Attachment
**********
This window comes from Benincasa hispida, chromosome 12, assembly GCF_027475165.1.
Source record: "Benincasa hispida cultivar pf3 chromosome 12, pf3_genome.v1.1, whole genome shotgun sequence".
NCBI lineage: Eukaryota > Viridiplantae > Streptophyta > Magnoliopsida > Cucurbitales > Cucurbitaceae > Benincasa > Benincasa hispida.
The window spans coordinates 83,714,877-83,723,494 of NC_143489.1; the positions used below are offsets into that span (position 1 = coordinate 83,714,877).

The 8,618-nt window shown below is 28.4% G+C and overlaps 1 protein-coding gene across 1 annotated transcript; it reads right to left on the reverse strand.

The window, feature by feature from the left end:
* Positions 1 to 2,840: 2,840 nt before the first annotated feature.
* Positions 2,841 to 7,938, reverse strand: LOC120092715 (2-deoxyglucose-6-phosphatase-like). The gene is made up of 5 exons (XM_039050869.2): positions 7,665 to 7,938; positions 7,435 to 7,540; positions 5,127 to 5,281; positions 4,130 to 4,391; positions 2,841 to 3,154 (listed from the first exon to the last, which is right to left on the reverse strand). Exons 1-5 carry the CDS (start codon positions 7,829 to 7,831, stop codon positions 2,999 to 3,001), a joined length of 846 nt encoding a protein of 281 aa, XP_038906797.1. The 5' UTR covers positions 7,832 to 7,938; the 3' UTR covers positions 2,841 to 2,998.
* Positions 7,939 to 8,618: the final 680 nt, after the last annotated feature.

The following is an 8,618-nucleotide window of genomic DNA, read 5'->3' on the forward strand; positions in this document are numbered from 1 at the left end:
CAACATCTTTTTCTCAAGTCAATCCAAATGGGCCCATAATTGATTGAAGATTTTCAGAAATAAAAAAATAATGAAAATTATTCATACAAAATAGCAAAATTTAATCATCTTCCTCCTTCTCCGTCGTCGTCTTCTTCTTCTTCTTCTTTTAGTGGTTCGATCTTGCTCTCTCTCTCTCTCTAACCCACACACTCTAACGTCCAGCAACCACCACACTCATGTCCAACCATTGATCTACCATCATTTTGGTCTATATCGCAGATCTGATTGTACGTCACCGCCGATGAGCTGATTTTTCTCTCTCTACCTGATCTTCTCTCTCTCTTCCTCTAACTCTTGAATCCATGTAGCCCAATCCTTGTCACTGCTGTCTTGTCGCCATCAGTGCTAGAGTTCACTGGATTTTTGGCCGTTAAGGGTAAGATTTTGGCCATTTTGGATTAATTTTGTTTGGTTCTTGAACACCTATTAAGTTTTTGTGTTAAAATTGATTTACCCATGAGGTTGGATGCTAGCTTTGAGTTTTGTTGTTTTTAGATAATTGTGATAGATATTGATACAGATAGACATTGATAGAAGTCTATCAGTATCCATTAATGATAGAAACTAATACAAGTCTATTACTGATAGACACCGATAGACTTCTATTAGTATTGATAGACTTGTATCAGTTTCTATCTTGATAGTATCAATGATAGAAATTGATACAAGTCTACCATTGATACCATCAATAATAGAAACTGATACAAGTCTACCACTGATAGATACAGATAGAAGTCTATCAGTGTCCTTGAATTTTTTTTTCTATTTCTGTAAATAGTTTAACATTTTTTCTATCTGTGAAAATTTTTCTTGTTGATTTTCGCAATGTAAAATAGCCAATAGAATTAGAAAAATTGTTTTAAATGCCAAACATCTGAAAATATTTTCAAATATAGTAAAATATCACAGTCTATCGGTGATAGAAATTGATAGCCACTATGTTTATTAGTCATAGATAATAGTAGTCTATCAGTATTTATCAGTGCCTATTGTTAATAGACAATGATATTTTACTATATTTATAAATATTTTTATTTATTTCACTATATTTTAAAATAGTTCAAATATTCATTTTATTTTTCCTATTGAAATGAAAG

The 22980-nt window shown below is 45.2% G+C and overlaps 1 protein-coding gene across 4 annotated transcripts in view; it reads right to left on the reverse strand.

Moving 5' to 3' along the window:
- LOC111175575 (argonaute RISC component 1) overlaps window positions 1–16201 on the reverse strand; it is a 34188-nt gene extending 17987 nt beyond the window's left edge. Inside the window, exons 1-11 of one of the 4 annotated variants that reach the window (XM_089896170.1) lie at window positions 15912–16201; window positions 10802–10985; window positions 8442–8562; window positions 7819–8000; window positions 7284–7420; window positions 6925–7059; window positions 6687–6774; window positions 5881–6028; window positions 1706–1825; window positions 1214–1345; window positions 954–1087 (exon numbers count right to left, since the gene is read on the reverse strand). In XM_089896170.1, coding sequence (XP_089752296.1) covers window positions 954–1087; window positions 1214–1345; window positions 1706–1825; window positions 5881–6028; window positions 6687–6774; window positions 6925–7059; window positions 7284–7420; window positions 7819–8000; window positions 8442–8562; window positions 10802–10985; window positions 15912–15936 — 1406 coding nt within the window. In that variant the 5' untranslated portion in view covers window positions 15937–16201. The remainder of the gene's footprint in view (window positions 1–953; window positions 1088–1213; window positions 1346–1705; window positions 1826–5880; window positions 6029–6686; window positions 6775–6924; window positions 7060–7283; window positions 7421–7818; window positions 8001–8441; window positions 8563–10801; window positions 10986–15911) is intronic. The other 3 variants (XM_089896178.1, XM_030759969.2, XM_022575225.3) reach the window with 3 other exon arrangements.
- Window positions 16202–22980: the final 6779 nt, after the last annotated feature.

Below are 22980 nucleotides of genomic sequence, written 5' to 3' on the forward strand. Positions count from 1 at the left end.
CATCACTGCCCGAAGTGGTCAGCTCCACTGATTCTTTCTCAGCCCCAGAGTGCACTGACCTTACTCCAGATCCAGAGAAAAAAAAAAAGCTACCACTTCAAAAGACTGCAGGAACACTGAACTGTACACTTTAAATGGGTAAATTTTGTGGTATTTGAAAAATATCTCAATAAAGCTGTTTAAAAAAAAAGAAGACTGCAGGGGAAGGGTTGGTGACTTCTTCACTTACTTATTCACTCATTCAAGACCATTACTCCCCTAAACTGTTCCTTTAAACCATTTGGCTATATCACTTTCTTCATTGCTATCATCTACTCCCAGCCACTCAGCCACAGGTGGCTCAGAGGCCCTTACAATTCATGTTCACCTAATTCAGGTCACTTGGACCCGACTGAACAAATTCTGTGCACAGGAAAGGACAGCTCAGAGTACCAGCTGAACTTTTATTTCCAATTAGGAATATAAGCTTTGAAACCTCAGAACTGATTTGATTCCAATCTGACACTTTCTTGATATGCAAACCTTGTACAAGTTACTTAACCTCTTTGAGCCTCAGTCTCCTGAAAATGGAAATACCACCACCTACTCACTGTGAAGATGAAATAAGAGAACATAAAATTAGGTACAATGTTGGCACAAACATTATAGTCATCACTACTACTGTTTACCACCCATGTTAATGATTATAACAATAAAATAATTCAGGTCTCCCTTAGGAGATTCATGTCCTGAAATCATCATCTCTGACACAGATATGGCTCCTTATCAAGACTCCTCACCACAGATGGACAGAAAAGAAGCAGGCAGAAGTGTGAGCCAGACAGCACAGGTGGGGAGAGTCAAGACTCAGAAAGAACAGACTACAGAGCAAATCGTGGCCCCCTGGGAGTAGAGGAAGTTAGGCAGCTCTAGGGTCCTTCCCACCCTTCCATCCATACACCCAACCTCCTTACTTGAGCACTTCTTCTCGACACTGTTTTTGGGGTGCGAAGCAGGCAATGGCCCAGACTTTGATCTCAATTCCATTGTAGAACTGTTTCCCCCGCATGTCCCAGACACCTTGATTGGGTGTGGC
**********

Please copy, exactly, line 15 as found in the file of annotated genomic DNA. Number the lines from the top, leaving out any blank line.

- Window positions 16202–22980: the final 6779 nt, after the last annotated feature.